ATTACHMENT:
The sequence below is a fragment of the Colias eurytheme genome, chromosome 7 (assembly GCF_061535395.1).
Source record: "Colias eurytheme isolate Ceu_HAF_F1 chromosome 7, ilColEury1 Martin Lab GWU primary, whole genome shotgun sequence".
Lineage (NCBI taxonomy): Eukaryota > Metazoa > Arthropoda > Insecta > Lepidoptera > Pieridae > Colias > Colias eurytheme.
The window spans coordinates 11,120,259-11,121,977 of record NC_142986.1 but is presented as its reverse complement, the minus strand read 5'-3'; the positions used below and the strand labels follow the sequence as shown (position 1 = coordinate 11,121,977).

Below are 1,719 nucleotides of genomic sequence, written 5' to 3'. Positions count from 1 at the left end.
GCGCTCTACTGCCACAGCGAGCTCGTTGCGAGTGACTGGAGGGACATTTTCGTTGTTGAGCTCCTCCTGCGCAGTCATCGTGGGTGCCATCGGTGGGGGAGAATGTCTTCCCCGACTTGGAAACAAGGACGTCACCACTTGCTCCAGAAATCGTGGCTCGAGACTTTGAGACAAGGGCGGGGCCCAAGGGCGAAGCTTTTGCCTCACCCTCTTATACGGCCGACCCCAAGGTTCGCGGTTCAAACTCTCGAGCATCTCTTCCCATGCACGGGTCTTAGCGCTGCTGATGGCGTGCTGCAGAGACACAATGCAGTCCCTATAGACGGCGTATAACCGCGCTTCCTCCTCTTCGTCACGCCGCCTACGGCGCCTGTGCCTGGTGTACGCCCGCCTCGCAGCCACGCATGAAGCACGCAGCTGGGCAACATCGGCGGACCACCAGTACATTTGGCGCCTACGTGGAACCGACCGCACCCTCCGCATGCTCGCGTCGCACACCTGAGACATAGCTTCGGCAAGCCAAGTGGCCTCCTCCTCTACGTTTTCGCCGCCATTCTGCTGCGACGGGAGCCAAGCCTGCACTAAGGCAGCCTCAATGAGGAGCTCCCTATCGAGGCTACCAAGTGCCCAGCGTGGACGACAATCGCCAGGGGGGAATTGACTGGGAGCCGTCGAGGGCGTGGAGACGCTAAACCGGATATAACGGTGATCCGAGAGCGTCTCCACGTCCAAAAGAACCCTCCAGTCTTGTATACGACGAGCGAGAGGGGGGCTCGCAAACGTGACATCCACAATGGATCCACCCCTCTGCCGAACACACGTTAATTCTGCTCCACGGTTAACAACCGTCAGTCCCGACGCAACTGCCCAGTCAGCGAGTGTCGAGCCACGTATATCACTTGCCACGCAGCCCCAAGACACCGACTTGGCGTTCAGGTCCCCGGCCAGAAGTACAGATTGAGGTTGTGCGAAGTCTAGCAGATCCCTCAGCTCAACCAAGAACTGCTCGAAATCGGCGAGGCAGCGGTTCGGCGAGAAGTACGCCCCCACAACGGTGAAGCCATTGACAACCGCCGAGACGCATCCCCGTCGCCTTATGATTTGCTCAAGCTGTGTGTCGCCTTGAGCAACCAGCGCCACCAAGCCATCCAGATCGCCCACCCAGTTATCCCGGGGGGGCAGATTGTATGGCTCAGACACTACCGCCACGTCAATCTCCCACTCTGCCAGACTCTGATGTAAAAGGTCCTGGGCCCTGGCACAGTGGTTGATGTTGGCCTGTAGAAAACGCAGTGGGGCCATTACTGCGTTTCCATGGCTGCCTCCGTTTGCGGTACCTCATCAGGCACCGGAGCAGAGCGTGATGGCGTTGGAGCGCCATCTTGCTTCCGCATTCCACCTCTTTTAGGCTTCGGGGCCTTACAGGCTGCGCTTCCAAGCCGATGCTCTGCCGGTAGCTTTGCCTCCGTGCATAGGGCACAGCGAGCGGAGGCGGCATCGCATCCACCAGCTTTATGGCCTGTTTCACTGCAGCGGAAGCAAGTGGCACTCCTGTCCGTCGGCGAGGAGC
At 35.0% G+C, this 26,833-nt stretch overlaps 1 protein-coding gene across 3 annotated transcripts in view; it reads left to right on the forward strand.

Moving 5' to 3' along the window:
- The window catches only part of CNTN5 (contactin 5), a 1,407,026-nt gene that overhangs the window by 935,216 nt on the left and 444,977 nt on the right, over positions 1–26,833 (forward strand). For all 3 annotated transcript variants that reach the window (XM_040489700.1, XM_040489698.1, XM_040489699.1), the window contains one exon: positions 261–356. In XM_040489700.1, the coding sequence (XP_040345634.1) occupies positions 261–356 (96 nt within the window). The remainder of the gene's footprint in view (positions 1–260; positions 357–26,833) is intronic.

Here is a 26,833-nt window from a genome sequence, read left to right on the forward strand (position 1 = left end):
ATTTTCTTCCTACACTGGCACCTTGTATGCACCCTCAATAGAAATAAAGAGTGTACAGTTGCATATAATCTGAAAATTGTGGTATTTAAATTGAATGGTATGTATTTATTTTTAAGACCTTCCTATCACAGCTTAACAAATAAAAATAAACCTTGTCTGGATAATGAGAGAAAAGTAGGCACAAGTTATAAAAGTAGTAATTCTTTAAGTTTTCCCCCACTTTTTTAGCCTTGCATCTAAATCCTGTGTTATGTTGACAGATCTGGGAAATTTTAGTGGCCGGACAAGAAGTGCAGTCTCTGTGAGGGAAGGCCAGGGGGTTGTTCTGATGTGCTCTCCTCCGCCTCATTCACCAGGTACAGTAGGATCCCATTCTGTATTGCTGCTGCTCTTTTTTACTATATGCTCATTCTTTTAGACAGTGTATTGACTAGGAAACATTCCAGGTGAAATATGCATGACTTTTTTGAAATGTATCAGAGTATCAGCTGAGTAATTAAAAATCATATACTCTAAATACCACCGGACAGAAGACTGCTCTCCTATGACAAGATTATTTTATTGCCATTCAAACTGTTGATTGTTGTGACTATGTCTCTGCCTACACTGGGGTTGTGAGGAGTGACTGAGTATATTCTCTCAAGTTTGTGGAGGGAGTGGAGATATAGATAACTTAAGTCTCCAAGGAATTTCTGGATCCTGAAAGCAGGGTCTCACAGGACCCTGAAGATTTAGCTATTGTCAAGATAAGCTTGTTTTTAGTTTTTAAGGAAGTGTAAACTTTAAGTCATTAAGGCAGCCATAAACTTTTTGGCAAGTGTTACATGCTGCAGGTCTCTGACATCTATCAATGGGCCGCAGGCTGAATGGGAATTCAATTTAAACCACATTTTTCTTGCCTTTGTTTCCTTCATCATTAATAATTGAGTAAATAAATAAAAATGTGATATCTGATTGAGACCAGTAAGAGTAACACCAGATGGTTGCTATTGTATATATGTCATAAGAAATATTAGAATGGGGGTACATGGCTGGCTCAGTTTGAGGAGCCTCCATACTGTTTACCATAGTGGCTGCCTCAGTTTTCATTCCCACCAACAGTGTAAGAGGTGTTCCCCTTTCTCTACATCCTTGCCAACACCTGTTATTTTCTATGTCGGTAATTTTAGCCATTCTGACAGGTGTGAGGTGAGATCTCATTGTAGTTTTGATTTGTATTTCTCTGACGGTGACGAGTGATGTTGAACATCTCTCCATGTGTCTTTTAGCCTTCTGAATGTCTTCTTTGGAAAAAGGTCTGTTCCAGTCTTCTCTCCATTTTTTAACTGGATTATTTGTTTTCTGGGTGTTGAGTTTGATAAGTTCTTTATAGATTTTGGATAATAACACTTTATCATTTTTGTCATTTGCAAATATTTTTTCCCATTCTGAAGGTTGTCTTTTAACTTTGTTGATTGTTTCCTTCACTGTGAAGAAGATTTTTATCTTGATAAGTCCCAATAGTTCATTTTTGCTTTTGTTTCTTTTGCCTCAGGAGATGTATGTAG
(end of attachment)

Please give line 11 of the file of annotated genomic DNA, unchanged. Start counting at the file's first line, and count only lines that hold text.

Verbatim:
ATTTTCTTCCTACACTGGCACCTTGTATGCACCCTCAATAGAAATAAAGAGTGTACAGTTGCATATAATCTGAAAATTGTGGTATTTAAATTGAATGGTATGTATTTATTTTTAAGACCTTCCTATCACAGCTTAACAAATAAAAATAAACCTTGTCTGGATAATGAGAGAAAAGTAGGCACAAGTTATAAAAGTAGTAATTCTTTAAGTTTTCCCCCACTTTTTTAGCCTTGCATCTAAATCCTGTGTTATGTTGACAGATCTGGGAAATTTTAGTGGCCGGACAAGAAGTGCAGTCTCTGTGAGGGAAGGCCAGGGGGTTGTTCTGATGTGCTCTCCTCCGCCTCATTCACCAGGTACAGTAGGATCCCATTCTGTATTGCTGCTGCTCTTTTTTACTATATGCTCATTCTTTTAGACAGTGTATTGACTAGGAAACATTCCAGGTGAAATATGCATGACTTTTTTGAAATGTATCAGAGTATCAGCTGAGTAATTAAAAATCATATACTCTAAATACCACCGGACAGAAGACTGCTCTCCTATGACAAGATTATTTTATTGCCATTCAAACTGTTGATTGTTGTGACTATGTCTCTGCCTACACTGGGGTTGTGAGGAGTGACTGAGTATATTCTCTCAAGTTTGTGGAGGGAGTGGAGATATAGATAACTTAAGTCTCCAAGGAATTTCTGGATCCTGAAAGCAGGGTCTCACAGGACCCTGAAGATTTAGCTATTGTCAAGATAAGCTTGTTTTTAGTTTTTAAGGAAGTGTAAACTTTAAGTCATTAAGGCAGCCATAAACTTTTTGGCAAGTGTTACATGCTGCAGGTCTCTGACATCTATCAATGGGCCGCAGGCTGAATGGGAATTCAATTTAAACCACATTTTTCTTGCCTTTGTTTCCTTCATCATTAATAATTGAGTAAATAAATAAAAATGTGATATCTGATTGAGACCAGTAAGAGTAACACCAGATGGTTGCTATTGTATATATGTCATAAGAAATATTAGAATGGGGGTACATGGCTGGCTCAGTTTGAGGAGCCTCCATACTGTTTACCATAGTGGCTGCCTCAGTTTTCATTCCCACCAACAGTGTAAGAGGTGTTCCCCTTTCTCTACATCCTTGCCAACACCTGTTATTTTCTATGTCGGTAATTTTAGCCATTCTGACAGGTGTGAGGTGAGATCTCATTGTAGTTTTGATTTGTATTTCTCTGACGGTGACGAGTGATGTTGAACATCTCTCCATGTGTCTTTTAGCCTTCTGAATGTCTTCTTTGGAAAAAGGTCTGTTCCAGTCTTCTCTCCATTTTTTAACTGGATTATTTGTTTTCTGGGTGTTGAGTTTGATAAGTTCTTTATAGATTTTGGATAATAACACTTTATCATTTTTGTCATTTGCAAATATTTTTTCCCATTCTGAAGGTTGTCTTTTAACTTTGTTGATTGTTTCCTTCACTGTGAAGAAGATTTTTATCTTGATAAGTCCCAATAGTTCATTTTTGCTTTTGTTTCTTTTGCCTCAGGAGATGTATGTAG